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Inside Story Of How Almy Resisted Hassanite Pressure To Kill Two Gambling Bills


Were I doing this on my old TV show, I'd begin by saying "More Politically Alert has learned exclusively of the inside story of how the House Ways and Means committee bucked Governor Maggie Hassan and today reconsidered its action to retain two gambling bills and ended up killing them."

Since the show exists no more, I guess I'll have to say that this lowly blog has learned (from unimpeachable sources) that Hassan staffers had personally called Ways and Means Chair Susan Almy and her Vice Chair Lovejoy to ask that the bills not be killed.

I know.  I know. 

It didn't make sense to me either.  After all, the two House gambling bills are not the ones Hassan wants, but this blog has learned that the governor is so shaken about lack of support for her gambling scheme in the Senate that she thought killing any bills in the House would send a bad message.

Here's how I found out about this inside power play.

As you probably know, one of the House gambling bills in mine; yes that would be Your Honorable (Ted Gatsas) plan for expanded gambling.  I was informed this morning that Ways and Means had decided to retain the bill.  The other bill, Ed Gionet's slot bill for Indian Head was also retained.

However, just a half hour into the session this morning, as I was sitting listening to a debate, a messenger delivered me a note from Chairman Almy saying that her committee was going to reconsider action on my bill at noon, in case I wanted to sit in on it.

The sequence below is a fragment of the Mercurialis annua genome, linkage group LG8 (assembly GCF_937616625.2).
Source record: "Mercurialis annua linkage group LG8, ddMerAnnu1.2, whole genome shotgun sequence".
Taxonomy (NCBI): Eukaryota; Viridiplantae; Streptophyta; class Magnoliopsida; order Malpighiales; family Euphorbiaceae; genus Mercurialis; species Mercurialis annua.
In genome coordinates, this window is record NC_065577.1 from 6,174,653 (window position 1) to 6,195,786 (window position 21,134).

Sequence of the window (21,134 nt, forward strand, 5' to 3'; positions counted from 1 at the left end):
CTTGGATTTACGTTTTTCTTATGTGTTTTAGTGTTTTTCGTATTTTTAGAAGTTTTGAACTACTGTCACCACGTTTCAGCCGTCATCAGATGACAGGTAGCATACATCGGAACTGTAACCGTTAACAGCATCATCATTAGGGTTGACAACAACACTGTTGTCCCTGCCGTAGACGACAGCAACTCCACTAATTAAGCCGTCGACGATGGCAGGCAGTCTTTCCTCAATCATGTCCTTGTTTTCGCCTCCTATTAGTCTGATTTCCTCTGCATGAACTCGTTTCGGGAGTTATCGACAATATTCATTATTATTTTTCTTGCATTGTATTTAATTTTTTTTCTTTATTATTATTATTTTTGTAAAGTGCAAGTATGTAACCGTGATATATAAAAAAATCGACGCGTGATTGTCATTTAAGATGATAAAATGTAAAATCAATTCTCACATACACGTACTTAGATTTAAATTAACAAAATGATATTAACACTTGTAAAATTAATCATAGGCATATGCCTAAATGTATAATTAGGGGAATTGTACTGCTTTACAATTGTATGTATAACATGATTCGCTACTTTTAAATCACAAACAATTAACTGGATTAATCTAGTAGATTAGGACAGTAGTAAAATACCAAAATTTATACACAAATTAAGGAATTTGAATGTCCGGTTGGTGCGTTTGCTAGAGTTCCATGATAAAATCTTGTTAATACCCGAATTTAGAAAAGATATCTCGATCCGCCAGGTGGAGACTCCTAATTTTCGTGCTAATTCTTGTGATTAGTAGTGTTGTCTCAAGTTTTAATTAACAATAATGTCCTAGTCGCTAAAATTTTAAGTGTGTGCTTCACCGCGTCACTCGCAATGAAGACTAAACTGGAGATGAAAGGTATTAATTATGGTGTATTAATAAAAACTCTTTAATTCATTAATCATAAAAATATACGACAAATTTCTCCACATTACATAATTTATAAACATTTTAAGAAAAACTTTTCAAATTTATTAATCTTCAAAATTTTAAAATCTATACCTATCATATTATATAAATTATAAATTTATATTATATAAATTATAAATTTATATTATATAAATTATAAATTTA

I really didn't want to; I never expected the bill to pass or even to be retained and frankly, I was surprised by the positive (or at least less than negative) vote yesterday.

Later in the afternoon, at the soiree to honor the new New Hampshire ACLU lobbyist, I learned that it was Almy herself who moved reconsideration which led to a killing of both bills at the noon hour.  But the real scoop is why Almy did it.  She was the swing vote yesterday for retaining the bills, and she did it only after being pressured by the Governor's people.  My sources tell me that Almy overnight became upset with herself for caving to pressure.

Talk about a midnight reversion, if not a midnight conversion!

A long time gambling opponent, she clearly wants both bills killed, and she succeeded on reconsideration.

The bills will come to the House floor in a couple weeks (we're so far backed up, it won't likely be next week) where they most likely be killed.

That was expected all along, but we have learned a great deal with this 36 hour standoff between Almy and the Governor.  Even as I listened to Jack Heath opine on WGIR this morning that momentum was in favor of gambling with the governor behind it, I was yelling at my radio, "No way! It has less chance than ever."

What Heath and Hassan don't get apparently is what Jeanne Shaheen learned the hard way long ago.  Most Democrats are so viscerally opposed to expanded gambling that they won't change no matter how hard Hassan pushes; they wouldn't even change if Speaker Norelli were to come out in favor (and I don't see that happening; unlike Gene Chandler, she likes to stay in synch with her caucus).

You head it here first; even as the loathsome Monitor reporter Ben Leubsdorf was trying to gin up more  controversy with tweets which only shame him even more, the real story emerges here and no place else.

You almost wonder why anyone would tell me these things...could it be that they want word to get out that the Governor is flailing away trying to push her weight around when there's really none to push when it comes to gambling?

I bet that's it. 

Oh yes, my sources say Gionet was not happy with the Ways and Means action.

I was not particularly unhappy.  As I've said all along, I only offered a gambling plan because if we're going to do it, the state should get more than a 30 percent share with hundreds of millions going to out of staters (like Millennium).  Clearly, no matter how much pressure the governor wields, no gambling plan will pass.

House Democrats made clear today that they'd much rather raise (nearly double) the gasoline tax than consider gambling anything other than DOA, dead on arrival.

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